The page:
Vol. 15, No. 4 (Winter, 1987), pp. 521-524
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PostSat May 02, 2020 2:57 pm 
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Katya, I hate to give you a geography lesson, but I must.  PNW refers to ALL of Washington, Oregon, and even takes in part of Idaho and Montana.

The tribes that inhabited the Columbia Gorge have tales with Coyote as a major player.  I'm thinking Coyote even takes part in some of the stories about our volcanoes.  Think of it like the Europeans who had tales about wolves, because there were wolves in their areas.

Here is some reading for you.

https://www.firstpeople.us/FP-Html-Legends/Coyote-Builds-Willamette-Fails-And-The-Magic-Fish-Trap-Chinook.html

https://spokanehistorical.org/items/show/676

http://www.oregonpioneers.com/myths.htm

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PostSat May 02, 2020 3:03 pm 
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kitya wrote:
Chief Joseph wrote:
Because of humans? You are trying to say that coyotes aren't capable of travelling east to west, etc on their own? What exactly do humans have to do with that?

A lot. Coyotes can walk everywhere, but what they are not able to - is to transform habitat to make it suitable for them, not to extent humans did. The coyote expansion to the West Coast matches in time 1 to 1 with human (colonist farmers) migration to the West Coast. Before colonists there was no suitable habitat for coyote, two main changes that allowed coyote to migrate West Coast along with humans are
- eradication of wolves
- deforestation

Before humans coming here, most of the land around west coast had very dense big conifer forest. Coyotes being prairie/desert animals do not survive well in a dense forest like this. Their native habitat is mostly central US grasslands. Coyotes, being small, cannot really hunt big animals like deer (like wolves do) and their main diet consists of little rodents who live in meadows and fields. We, humans, cut down most of the forest and planted fields of grain. Wherever there are fields of grain, rodent population also expands, thus we created suitable habitat and food source for coyote. But the last key ingredient was killing of wolves, removing any competition for this new suitable habitat.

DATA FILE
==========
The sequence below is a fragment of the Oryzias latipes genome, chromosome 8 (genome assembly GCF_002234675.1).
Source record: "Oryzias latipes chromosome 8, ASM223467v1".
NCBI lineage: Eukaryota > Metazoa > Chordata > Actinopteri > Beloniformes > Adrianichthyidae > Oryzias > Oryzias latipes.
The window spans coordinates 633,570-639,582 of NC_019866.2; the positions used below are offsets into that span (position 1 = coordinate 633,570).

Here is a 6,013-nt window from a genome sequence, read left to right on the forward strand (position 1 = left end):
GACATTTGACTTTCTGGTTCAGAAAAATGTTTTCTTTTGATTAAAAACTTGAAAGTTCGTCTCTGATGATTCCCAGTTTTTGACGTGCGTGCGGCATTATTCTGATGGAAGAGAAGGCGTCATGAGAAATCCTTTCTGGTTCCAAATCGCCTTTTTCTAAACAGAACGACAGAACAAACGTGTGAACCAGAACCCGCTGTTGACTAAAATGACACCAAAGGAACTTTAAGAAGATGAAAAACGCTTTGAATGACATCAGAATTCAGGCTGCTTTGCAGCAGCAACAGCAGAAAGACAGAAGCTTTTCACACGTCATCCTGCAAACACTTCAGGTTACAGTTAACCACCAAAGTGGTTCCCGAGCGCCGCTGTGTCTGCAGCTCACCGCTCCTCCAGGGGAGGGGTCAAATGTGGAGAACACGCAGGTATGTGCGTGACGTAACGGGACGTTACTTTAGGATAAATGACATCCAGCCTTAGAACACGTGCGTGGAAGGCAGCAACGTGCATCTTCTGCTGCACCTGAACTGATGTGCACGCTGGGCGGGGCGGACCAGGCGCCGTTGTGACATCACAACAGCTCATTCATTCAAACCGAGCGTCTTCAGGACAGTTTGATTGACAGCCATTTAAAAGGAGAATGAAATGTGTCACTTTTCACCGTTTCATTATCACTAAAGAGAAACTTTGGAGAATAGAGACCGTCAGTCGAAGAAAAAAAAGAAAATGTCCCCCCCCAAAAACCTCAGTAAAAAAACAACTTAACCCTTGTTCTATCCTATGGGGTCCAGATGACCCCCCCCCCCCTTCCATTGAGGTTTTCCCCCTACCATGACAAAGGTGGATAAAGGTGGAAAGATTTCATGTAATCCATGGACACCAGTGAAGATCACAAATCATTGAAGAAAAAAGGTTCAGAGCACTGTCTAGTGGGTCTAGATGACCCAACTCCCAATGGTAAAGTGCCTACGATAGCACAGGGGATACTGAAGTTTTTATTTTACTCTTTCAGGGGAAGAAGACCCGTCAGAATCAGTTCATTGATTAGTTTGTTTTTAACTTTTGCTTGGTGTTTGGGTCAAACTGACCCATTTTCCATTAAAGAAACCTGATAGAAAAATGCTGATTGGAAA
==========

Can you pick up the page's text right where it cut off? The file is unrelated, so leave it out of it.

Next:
there is general consensus among wildlife researches that humans are the primary cause of coyote (still ongoing) range expansion

Human Influences on Range Expansion of Coyotes in the Southeast
Edward P. Hill, Perry W. Sumner and John B. Wooding
Wildlife Society Bulletin (1973-2006)
Vol. 15, No. 4 (Winter, 1987), pp. 521-524

Are you considering the Native Americans as non-human?

Hate to tell you more, but there were areas of prairie from Olympia on down what is now the I-5 corridor, into the Willamette Valley.  Tribes burned the forest to make habitat for deer and berries and vegetation such as Camas roots, desirable shrubs for basket weaving etc.  Ski has posted an article of a tribe setting a fire to burn out an enemy tribe.  Native Americans have used fire for land management way before any Europeans arrived.

Yer diggin' a hole deeper and deeper.   Bone up on your PNW history and location please.